Auriol pauses, almost as if he wants to avoid insulting his old steed despite its deficiencies.
“…Um, OK, it was not a good thing to buy this car!”
The Kadett didn’t last long, with Auriol on the hunt for more gusto yet again. The problem? He was still an amateur driver with no sponsors. Money is power, as they say, and in that sense, his wallet was severely lacking gusto needed to procure a car with more oomph.
“I looked in the newspaper at what cars I could buy that had power. That was more important. If you have power, you can set good times. So I found a car and called the man [selling it]; it was in the middle of France, a garage in Saint-Étienne. I called the guy and he said: ’Don’t look at the bodyshell because the paint is terrible, but I promise you the mechanicals are very good.’”
Auriol took the seller at his word. A more experienced driver might have brought the car back to the garage, given everything a once-over and done a full re-prep ahead of hitting the stages.
Auriol did not do that. Youthful exuberance meant he wanted to play with his newly acquired toy without delay.
“Of course, I want to do my first rally immediately! So I didn’t check the car, I went straight to the first rally.
“In the first stage I was something like 120th behind [in seeding]; nobody knows who I am. The car was…oof, good power for me at this time. And we did the best time. Then we went off in the second stage with a mechanical problem because the car was not serviced and everything. But OK, I did the best time! There was some Porsche, some very big cars, and I was faster, so very good! But after that the car was a little bit destroyed.”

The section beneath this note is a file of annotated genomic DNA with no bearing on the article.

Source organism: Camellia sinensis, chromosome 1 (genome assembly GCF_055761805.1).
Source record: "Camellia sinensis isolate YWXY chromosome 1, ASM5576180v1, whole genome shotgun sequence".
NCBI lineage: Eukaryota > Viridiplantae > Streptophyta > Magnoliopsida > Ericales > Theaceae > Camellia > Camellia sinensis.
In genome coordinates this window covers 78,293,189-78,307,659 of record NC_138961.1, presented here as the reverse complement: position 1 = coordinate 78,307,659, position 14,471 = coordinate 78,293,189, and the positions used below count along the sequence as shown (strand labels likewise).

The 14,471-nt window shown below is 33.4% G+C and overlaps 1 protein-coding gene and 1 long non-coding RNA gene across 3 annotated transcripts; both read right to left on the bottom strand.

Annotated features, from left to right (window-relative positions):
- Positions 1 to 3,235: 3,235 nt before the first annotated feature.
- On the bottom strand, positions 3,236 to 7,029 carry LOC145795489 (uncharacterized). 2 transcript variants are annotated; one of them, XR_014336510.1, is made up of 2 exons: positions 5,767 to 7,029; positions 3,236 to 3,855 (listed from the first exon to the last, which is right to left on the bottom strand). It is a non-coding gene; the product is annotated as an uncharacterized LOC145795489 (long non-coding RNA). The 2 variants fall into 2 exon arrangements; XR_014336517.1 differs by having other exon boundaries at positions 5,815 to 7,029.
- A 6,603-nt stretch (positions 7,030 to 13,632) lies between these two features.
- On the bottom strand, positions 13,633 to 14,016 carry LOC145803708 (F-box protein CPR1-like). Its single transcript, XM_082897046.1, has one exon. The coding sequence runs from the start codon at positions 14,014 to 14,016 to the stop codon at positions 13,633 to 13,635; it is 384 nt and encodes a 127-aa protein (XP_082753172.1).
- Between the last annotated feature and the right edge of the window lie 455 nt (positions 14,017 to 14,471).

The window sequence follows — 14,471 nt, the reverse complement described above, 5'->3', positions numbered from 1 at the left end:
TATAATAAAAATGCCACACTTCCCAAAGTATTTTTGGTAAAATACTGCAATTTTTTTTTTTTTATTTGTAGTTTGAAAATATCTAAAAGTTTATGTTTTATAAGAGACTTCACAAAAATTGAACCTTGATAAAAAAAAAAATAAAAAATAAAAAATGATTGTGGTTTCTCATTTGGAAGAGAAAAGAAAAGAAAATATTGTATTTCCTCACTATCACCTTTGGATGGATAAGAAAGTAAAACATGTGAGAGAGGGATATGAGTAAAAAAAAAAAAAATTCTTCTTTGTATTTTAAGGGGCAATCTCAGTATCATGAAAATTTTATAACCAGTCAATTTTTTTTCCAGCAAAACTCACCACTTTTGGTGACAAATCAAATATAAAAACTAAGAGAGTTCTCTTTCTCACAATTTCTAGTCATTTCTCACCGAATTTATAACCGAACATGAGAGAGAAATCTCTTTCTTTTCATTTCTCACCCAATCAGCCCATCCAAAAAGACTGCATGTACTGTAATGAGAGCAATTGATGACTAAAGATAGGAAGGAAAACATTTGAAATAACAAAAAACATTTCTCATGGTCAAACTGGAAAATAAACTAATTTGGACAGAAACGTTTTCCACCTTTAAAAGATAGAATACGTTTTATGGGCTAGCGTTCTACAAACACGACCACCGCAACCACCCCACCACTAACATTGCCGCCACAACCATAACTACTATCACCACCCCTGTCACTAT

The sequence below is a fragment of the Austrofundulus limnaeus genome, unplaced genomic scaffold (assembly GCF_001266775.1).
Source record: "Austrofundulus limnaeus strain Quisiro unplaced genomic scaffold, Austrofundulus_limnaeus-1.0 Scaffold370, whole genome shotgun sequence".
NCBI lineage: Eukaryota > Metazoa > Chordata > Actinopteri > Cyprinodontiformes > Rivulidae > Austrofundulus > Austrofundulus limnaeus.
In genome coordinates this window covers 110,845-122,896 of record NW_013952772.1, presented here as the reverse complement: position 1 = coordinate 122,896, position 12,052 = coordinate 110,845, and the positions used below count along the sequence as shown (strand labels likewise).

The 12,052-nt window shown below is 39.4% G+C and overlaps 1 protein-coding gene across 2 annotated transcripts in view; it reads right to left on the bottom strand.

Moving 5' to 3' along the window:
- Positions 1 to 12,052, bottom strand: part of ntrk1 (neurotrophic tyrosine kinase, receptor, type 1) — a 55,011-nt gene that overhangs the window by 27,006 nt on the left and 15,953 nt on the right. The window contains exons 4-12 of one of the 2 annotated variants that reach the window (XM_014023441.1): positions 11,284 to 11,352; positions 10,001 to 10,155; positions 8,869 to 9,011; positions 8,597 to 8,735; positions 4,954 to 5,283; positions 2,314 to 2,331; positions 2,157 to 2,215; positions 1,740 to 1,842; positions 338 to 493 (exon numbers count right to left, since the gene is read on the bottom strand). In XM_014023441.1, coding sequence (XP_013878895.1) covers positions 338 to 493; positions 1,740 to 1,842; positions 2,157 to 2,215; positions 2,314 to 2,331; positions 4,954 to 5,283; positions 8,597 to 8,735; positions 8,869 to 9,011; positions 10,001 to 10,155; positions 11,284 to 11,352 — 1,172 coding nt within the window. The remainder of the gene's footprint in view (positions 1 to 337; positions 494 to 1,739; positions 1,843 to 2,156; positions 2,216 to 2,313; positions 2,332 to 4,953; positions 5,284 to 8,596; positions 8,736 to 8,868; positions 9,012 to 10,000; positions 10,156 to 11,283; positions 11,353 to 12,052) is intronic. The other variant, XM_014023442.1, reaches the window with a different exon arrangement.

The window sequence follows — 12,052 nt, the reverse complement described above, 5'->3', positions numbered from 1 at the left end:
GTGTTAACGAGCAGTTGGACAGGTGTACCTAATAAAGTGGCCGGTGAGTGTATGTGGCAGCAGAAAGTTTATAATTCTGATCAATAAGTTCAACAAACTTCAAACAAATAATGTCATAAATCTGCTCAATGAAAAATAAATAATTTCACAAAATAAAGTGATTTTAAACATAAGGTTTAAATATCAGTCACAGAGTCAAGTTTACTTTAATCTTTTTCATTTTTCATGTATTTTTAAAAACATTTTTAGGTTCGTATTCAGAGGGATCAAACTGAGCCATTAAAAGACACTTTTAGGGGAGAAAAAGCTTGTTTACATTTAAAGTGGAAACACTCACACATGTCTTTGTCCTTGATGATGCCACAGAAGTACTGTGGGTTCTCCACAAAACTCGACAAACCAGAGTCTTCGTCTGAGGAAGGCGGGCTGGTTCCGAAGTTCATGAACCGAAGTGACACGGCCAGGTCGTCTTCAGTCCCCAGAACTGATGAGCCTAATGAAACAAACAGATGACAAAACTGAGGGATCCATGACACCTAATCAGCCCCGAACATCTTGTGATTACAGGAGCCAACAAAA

Luckily for him, his first sponsor came on board soon after, allowing Auriol to get the car fixed. His performances were eye-catching, not only from usurping Porsche 911s in his smaller Escort RS 2000, but from the Ford’s livery – salmon pink!
Three years in various flavors of Renault 5 followed, ascending gradually from the French second division to the main championship, and making his WRC debut on Rally Corsica in 1984.
Auriol’s 1985 season had been promising but difficult, accruing two podiums and five retirements. But it was far from the end of the road – he’d established himself as one of the fastest drivers in the national championship. And he’d picked up an even bigger sponsor along the way.
It was time for a run at the French title. And for that, he’d need some factory backing.
“I spoke with Renault Sport and asked to make the French championship in a Renault 5 to try to win the title,” explains Auriol. “Renault Sport told me ‘Didier, OK, we don’t want you to do the French championship in Tarmac. We want you to do the French championship on gravel.’
“I say ‘hey, no, because there is no media value if you win the French championship on gravel’. So I wanted to do Tarmac. But they say no, we have another driver, François Chatriot. That was the official driver of Renault Sport at this time in France. And they say ‘No, if you don’t want [to drive the gravel series], we don’t give you anything; no money, nothing for you.’
“I say ‘OK, bye bye!’ and I go.”
I sat in the car and thought 'Hey, this is a rally car!'Didier Auriol on his Plan B
Auriol and his recently acquired sponsor, 33 Export, needed a Plan B. The natives had turned them down, so they turned to an export of their own. A British export.
“This sponsor said ‘Didier, OK, if you don’t drive the Renault 5 what car can we find?’ I didn’t know, but then this Metro 6R4 Group B arrived. So I managed to partner with Austin France and to have the R.E.D team in England to build and prepare my car for the French championship.”